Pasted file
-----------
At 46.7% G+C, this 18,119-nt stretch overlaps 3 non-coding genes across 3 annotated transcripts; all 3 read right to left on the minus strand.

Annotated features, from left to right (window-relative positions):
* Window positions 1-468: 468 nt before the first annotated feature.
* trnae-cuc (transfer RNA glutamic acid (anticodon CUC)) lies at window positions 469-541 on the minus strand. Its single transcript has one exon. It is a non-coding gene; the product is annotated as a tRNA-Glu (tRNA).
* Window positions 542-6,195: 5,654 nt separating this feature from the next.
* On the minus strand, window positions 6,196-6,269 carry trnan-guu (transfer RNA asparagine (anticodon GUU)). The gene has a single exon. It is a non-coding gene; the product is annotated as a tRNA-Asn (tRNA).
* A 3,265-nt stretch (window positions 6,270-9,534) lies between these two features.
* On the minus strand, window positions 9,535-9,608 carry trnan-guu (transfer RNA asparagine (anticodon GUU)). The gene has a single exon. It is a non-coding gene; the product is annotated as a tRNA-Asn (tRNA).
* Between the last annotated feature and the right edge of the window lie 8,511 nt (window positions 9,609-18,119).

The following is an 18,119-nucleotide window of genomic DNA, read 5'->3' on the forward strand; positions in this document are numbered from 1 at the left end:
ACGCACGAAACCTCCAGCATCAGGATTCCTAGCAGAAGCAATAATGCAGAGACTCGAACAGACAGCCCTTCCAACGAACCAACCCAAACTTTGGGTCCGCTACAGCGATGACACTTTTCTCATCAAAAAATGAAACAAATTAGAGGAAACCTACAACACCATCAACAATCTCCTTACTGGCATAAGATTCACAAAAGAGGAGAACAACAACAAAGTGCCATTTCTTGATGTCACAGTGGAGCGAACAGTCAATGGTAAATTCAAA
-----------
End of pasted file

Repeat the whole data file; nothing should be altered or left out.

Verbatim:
At 46.7% G+C, this 18,119-nt stretch overlaps 3 non-coding genes across 3 annotated transcripts; all 3 read right to left on the minus strand.

Annotated features, from left to right (window-relative positions):
* Window positions 1-468: 468 nt before the first annotated feature.
* trnae-cuc (transfer RNA glutamic acid (anticodon CUC)) lies at window positions 469-541 on the minus strand. Its single transcript has one exon. It is a non-coding gene; the product is annotated as a tRNA-Glu (tRNA).
* Window positions 542-6,195: 5,654 nt separating this feature from the next.
* On the minus strand, window positions 6,196-6,269 carry trnan-guu (transfer RNA asparagine (anticodon GUU)). The gene has a single exon. It is a non-coding gene; the product is annotated as a tRNA-Asn (tRNA).
* A 3,265-nt stretch (window positions 6,270-9,534) lies between these two features.
* On the minus strand, window positions 9,535-9,608 carry trnan-guu (transfer RNA asparagine (anticodon GUU)). The gene has a single exon. It is a non-coding gene; the product is annotated as a tRNA-Asn (tRNA).
* Between the last annotated feature and the right edge of the window lie 8,511 nt (window positions 9,609-18,119).

The following is an 18,119-nucleotide window of genomic DNA, read 5'->3' on the forward strand; positions in this document are numbered from 1 at the left end:
ACGCACGAAACCTCCAGCATCAGGATTCCTAGCAGAAGCAATAATGCAGAGACTCGAACAGACAGCCCTTCCAACGAACCAACCCAAACTTTGGGTCCGCTACAGCGATGACACTTTTCTCATCAAAAAATGAAACAAATTAGAGGAAACCTACAACACCATCAACAATCTCCTTACTGGCATAAGATTCACAAAAGAGGAGAACAACAACAAAGTGCCATTTCTTGATGTCACAGTGGAGCGAACAGTCAATGGTAAATTCAAA